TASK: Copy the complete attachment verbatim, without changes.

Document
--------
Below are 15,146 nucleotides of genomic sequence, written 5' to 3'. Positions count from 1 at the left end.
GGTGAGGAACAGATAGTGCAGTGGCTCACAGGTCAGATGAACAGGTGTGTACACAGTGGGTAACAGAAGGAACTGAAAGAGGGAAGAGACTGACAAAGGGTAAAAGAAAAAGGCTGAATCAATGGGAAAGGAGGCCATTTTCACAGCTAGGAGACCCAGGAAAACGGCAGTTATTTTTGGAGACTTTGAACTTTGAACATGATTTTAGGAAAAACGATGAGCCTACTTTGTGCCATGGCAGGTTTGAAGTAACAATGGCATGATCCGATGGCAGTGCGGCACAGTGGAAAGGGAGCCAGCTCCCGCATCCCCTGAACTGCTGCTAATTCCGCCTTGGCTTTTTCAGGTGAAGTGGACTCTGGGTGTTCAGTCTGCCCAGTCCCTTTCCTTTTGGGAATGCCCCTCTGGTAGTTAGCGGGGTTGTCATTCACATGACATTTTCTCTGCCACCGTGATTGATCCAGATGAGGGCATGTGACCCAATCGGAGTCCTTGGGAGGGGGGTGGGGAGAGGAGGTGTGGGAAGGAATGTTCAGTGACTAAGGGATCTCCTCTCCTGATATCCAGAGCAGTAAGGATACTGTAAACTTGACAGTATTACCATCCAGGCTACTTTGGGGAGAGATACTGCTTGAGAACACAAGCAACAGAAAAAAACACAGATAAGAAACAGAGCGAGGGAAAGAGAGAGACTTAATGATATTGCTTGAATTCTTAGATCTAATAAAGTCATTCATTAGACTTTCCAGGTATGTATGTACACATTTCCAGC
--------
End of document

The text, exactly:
Below are 15,146 nucleotides of genomic sequence, written 5' to 3'. Positions count from 1 at the left end.
GGTGAGGAACAGATAGTGCAGTGGCTCACAGGTCAGATGAACAGGTGTGTACACAGTGGGTAACAGAAGGAACTGAAAGAGGGAAGAGACTGACAAAGGGTAAAAGAAAAAGGCTGAATCAATGGGAAAGGAGGCCATTTTCACAGCTAGGAGACCCAGGAAAACGGCAGTTATTTTTGGAGACTTTGAACTTTGAACATGATTTTAGGAAAAACGATGAGCCTACTTTGTGCCATGGCAGGTTTGAAGTAACAATGGCATGATCCGATGGCAGTGCGGCACAGTGGAAAGGGAGCCAGCTCCCGCATCCCCTGAACTGCTGCTAATTCCGCCTTGGCTTTTTCAGGTGAAGTGGACTCTGGGTGTTCAGTCTGCCCAGTCCCTTTCCTTTTGGGAATGCCCCTCTGGTAGTTAGCGGGGTTGTCATTCACATGACATTTTCTCTGCCACCGTGATTGATCCAGATGAGGGCATGTGACCCAATCGGAGTCCTTGGGAGGGGGGTGGGGAGAGGAGGTGTGGGAAGGAATGTTCAGTGACTAAGGGATCTCCTCTCCTGATATCCAGAGCAGTAAGGATACTGTAAACTTGACAGTATTACCATCCAGGCTACTTTGGGGAGAGATACTGCTTGAGAACACAAGCAACAGAAAAAAACACAGATAAGAAACAGAGCGAGGGAAAGAGAGAGACTTAATGATATTGCTTGAATTCTTAGATCTAATAAAGTCATTCATTAGACTTTCCAGGTATGTATGTACACATTTCCAGC